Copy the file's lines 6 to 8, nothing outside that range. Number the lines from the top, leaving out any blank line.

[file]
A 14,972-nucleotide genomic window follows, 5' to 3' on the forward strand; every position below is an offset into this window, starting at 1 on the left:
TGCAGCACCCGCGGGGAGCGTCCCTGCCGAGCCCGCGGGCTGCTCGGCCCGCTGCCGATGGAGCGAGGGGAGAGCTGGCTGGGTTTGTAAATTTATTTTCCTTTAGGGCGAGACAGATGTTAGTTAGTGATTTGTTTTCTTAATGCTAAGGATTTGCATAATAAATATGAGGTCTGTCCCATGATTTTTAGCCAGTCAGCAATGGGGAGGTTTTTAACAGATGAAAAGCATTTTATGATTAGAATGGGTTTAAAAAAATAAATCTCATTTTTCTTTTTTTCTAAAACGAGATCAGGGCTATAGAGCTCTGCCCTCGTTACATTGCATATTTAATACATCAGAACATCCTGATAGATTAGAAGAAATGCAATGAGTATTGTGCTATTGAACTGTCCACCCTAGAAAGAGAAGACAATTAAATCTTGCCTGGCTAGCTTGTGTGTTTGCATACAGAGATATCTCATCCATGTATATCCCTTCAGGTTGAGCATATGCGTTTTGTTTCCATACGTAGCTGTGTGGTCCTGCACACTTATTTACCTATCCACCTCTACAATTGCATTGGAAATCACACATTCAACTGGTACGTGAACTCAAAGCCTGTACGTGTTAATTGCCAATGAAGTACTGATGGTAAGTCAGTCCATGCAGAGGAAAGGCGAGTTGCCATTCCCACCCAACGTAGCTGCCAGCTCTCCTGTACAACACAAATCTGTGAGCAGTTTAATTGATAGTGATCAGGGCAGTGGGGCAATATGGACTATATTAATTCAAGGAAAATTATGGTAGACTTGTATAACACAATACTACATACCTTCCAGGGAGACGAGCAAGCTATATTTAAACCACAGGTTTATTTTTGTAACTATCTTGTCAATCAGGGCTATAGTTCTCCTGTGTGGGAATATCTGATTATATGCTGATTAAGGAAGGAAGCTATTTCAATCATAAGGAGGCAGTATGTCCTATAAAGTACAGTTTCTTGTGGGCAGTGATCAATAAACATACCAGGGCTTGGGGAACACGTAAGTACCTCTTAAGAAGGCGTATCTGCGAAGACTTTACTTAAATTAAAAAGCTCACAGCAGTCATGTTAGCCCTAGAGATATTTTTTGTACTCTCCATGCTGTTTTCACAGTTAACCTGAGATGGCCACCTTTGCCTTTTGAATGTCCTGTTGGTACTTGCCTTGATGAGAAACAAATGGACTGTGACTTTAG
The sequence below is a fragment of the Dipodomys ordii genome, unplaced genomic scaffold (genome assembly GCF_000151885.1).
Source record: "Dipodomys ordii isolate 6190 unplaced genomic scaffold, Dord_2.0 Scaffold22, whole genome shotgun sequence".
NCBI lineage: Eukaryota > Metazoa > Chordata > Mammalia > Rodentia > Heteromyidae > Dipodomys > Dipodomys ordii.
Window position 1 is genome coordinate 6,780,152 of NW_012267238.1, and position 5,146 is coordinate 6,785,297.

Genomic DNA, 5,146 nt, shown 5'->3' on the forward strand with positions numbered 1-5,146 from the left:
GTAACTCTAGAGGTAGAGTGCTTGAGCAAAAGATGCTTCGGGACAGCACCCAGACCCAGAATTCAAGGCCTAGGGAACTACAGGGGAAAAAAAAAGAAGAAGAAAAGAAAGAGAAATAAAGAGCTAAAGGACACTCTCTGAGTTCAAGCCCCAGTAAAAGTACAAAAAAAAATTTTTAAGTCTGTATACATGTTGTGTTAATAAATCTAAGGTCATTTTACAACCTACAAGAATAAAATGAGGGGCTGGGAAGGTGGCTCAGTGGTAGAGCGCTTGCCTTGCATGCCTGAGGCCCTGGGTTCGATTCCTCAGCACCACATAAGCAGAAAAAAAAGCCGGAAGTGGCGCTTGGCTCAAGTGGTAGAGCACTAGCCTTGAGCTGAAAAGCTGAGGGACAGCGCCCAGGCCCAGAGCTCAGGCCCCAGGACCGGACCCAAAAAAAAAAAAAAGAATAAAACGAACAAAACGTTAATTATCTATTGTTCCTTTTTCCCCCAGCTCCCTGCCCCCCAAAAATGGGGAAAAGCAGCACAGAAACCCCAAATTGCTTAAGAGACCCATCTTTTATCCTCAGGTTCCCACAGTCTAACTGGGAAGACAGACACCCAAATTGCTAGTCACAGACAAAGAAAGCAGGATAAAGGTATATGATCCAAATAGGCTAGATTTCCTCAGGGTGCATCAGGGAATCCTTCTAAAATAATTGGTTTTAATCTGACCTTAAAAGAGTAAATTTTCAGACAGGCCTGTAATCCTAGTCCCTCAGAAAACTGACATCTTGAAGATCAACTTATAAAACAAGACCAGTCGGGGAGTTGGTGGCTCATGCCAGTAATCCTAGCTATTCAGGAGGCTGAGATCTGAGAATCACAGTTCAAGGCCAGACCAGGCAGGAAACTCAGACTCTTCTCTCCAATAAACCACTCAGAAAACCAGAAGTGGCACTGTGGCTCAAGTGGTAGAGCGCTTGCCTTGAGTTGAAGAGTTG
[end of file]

Window position 1 is genome coordinate 6,780,152 of NW_012267238.1, and position 5,146 is coordinate 6,785,297.

Genomic DNA, 5,146 nt, shown 5'->3' on the forward strand with positions numbered 1-5,146 from the left:
GTAACTCTAGAGGTAGAGTGCTTGAGCAAAAGATGCTTCGGGACAGCACCCAGACCCAGAATTCAAGGCCTAGGGAACTACAGGGGAAAAAAAAAGAAGAAGAAAAGAAAGAGAAATAAAGAGCTAAAGGACACTCTCTGAGTTCAAGCCCCAGTAAAAGTACAAAAAAAAATTTTTAAGTCTGTATACATGTTGTGTTAATAAATCTAAGGTCATTTTACAACCTACAAGAATAAAATGAGGGGCTGGGAAGGTGGCTCAGTGGTAGAGCGCTTGCCTTGCATGCCTGAGGCCCTGGGTTCGATTCCTCAGCACCACATAAGCAGAAAAAAAAGCCGGAAGTGGCGCTTGGCTCAAGTGGTAGAGCACTAGCCTTGAGCTGAAAAGCTGAGGGACAGCGCCCAGGCCCAGAGCTCAGGCCCCAGGACCGGACCCAAAAAAAAAAAAAAGAATAAAACGAACAAAACGTTAATTATCTATTGTTCCTTTTTCCCCCAGCTCCCTGCCCCCCAAAAATGGGGAAAAGCAGCACAGAAACCCCAAATTGCTTAAGAGACCCATCTTTTATCCTCAGGTTCCCACAGTCTAACTGGGAAGACAGACACCCAAATTGCTAGTCACAGACAAAGAAAGCAGGATAAAGGTATATGATCCAAATAGGCTAGATTTCCTCAGGGTGCATCAGGGAATCCTTCTAAAATAATTGGTTTTAATCTGACCTTAAAAGAGTAAATTTTCAGACAGGCCTGTAATCCTAGTCCCTCAGAAAACTGACATCTTGAAGATCAACTTATAAAACAAGACCAGTCGGGGAGTTGGTGGCTCATGCCAGTAATCCTAGCTATTCAGGAGGCTGAGATCTGAGAATCACAGTTCAAGGCCAGACCAGGCAGGAAACTCAGACTCTTCTCTCCAATAAACCACTCAGAAAACCAGAAGTGGCACTGTGGCTCAAGTGGTAGAGCGCTTGCCTTGAGTTGAAGAGTTG